New To Me: Spot 79

My first reaction upon entering the Spot was not a positive one.

There were televisions everywhere and I really do mean everywhere. I took a seat at a booth that had a television mounted on the wall, just like every other booth in the area, the faint sounds of  When the Levee Breaks in the background, Fox Sports Speed is on the TV.

Places like this are akin to foreign countries for me. I don’t know anyone who leaves their house in order to watch television at the table. Why would you DO that?

The background noise for my Alameda IPA includes some ‘redneck’ on Fox Sports Speed, close captioned, nattering on about how excited he is to see a Lotus and a Mustang race each other. I feel like I am through the damned looking glass here.

About this time, I look around; everyone else is smiling and engaged. There isn’t a smartphone diversion anywhere to be seen, except by me, taking notes. Everyone else is engaged in the sporting events and with the people at their table or along the rail. I see someone giving out hugs as she leaves the bar. They’re laughing and clearly having fun. It’s pretty easy to contrast this with Bailey’s, where the scene is also filled with people but those people are often letting the outside world tap into their table conversations.

I make no judgment on either scene: Televisions are their own intrusion on the world but by god, people here look happy. I’m going to tell you (or them) that the Spot is all messed up because I feel out of place?

My girlfriend reaches up to touch the power light on the TV; it suddenly turns off. We both go wide eyed in surprise and start looking for an actual power button. In the back of my mind, though, I’m also thinking: well at least you have the option to turn it off, if you want to.

She finds the sensor to get the TV back on. Whew. Always prefer to leave things as we found it.

“They’ll change the channel for you, if you like,” a man with a pepper-salt mustache, a trucker cap, and a navy blue tshirt says to us from a near table, leaning forward. He points to the top of the TV: “They have boxes for each one; you can set it to whatever you like, just let somebody know.”

We thank him but we were just trying to figure out how it worked. He smiles, keeping an eye on the television “The Mustang won, so we’re all good.” Everyone enjoys a brief chuckle.

And a few minutes later, a waitress (flagged down by our helpful patron) asks us if we want to change the channel. We politely tell her no, everything is fine.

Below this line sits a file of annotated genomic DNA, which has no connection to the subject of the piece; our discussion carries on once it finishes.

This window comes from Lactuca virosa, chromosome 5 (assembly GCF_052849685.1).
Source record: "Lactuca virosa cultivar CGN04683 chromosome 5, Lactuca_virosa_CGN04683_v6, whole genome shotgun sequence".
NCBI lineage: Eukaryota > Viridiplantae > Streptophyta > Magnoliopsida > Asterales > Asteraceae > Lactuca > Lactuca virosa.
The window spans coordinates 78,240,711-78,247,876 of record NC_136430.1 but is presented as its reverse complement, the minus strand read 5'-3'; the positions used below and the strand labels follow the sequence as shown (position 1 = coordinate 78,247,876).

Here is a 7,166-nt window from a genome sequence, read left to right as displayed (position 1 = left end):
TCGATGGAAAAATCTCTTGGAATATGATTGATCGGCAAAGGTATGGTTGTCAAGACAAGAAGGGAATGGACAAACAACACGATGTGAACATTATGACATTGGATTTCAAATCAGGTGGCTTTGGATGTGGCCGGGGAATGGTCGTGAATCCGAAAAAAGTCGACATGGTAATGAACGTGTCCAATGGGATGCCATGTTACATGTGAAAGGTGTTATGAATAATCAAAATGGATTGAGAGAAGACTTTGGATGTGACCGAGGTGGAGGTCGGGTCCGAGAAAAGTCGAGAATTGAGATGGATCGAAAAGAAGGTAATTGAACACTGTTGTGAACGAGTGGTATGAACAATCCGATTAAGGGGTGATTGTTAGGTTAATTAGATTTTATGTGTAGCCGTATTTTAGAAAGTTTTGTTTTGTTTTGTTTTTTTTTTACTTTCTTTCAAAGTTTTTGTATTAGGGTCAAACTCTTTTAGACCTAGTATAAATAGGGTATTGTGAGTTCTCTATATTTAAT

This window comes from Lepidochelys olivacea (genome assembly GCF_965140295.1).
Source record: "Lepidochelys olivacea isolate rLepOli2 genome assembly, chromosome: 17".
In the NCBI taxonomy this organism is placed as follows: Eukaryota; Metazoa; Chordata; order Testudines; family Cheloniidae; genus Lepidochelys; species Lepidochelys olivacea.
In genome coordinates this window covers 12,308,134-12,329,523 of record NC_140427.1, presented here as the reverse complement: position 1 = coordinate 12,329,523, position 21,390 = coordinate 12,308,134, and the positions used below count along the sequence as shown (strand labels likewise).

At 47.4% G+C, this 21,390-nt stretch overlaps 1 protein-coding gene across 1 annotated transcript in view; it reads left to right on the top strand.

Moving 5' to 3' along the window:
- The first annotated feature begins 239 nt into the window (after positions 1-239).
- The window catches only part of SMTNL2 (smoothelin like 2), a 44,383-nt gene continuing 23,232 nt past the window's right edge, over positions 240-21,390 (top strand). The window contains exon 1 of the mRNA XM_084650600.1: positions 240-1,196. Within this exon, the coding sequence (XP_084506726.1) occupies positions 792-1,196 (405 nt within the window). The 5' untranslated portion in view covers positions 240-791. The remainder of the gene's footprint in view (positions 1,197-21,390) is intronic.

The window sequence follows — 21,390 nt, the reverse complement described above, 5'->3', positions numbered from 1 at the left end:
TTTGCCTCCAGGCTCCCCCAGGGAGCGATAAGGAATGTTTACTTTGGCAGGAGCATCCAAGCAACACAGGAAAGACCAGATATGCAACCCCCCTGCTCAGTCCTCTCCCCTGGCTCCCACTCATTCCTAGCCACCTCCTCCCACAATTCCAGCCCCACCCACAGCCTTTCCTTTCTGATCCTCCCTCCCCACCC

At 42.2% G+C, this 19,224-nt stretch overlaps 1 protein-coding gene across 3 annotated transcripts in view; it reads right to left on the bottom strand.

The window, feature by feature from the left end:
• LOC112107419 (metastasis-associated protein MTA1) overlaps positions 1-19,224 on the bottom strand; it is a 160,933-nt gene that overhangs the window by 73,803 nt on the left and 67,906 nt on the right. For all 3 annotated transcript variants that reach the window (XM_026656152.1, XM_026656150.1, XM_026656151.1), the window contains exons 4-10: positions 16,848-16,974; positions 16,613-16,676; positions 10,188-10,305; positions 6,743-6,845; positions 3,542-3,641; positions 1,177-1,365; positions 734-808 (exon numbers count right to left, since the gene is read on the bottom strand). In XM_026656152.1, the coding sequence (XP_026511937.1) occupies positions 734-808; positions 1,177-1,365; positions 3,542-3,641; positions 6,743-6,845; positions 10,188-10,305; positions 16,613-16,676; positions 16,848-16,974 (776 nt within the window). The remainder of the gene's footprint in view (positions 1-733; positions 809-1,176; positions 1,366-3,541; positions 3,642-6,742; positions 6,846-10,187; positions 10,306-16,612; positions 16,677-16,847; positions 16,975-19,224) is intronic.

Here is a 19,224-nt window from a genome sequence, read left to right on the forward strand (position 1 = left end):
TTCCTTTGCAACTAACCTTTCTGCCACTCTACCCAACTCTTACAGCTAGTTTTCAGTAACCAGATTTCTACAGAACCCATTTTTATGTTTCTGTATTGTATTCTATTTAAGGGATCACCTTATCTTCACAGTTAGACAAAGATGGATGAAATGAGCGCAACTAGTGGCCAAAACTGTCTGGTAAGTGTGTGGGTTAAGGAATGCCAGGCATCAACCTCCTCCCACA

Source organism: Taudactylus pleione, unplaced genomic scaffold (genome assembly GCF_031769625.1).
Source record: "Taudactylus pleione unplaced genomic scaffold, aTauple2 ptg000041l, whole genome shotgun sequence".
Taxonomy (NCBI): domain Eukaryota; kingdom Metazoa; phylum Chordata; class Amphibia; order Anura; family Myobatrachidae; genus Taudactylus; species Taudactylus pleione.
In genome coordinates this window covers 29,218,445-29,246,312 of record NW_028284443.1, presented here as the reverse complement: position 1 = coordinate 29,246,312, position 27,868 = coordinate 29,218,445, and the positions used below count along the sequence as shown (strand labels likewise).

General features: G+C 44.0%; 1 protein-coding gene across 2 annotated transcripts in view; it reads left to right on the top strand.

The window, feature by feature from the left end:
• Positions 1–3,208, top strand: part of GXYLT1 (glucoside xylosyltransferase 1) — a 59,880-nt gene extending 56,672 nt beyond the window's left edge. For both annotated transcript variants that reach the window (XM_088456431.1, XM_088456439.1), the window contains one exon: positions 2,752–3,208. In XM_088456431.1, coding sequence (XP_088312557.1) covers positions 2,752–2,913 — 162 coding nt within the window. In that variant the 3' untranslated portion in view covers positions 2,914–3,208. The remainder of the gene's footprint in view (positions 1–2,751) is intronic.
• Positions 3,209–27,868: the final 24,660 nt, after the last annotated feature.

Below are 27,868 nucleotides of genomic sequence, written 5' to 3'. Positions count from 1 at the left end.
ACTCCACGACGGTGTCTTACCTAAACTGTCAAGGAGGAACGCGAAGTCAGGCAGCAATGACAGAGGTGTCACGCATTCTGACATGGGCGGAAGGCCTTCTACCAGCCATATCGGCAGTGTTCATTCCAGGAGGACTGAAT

And it pretty much is.

New To Me: Mt Scott Pub

Within the first week that we moved to the new house, a news story came on TV as I was leaving for work. It was about an attempted robbery at the Mt Scott Pub, which was foiled by the bartender who shot the suspect. So it all worked out! Welcome to the neighborhood.

Perfect place to start the new series, I figure, because it already has a story. I’m nervous about going into many of these places; most of them offer a vibe that doesn’t care about what I care about. They aren’t there to provide me with some exceptional beers, they’re there to serve whatever the neighborhood is asking for, in an area that, while up and coming, is still viewed with a tiny bit of concern. I think this is why I forgot to bring my camera: when I go into a strange place I want to look as normal as possible and carrying around the tools of my trade increases the amount I stand out.

You might imagine my surprise to see Fort George’s Vortex IPA on tap, along with a nice selection of beers from Deschutes. Really, something for any taste-including various spirits and the typical selection of big brewery offerings.

Of course, there were other sights both expected and unexpected; video bowling machines, a CCTV showing the back parking lot, or posts wrapped in white tinsel and Christmas lights, for example. There was even a video shuffleboard machine and that just seems wrong.

My biggest surprise was how empty it was. I’ve gotten used to lively crowds when I go out and I swear, there weren’t more than ten people. It was a little weird.

Also, I felt a bit lost in the Mt Scott, as I do any time I am in a place that could be anyplace, like an airport. You’ve been there, even if you haven’t, with the older, ready to be grouchy barkeeper and the ‘Oldies’ station playing (which now includes Supertramp, I guess.) This bar could exist in Texas, Wisconsin or Connecticut. I got nothing from the joint, in my brief time, suggesting an element of distinction and I always find that to be a bit tragic in dive bars. It’s well lit and seemed pretty comfortable but it might as well exist in Limbo for all the charm it had.

But it also could be a good place to be nondescript. Some days, you might need that.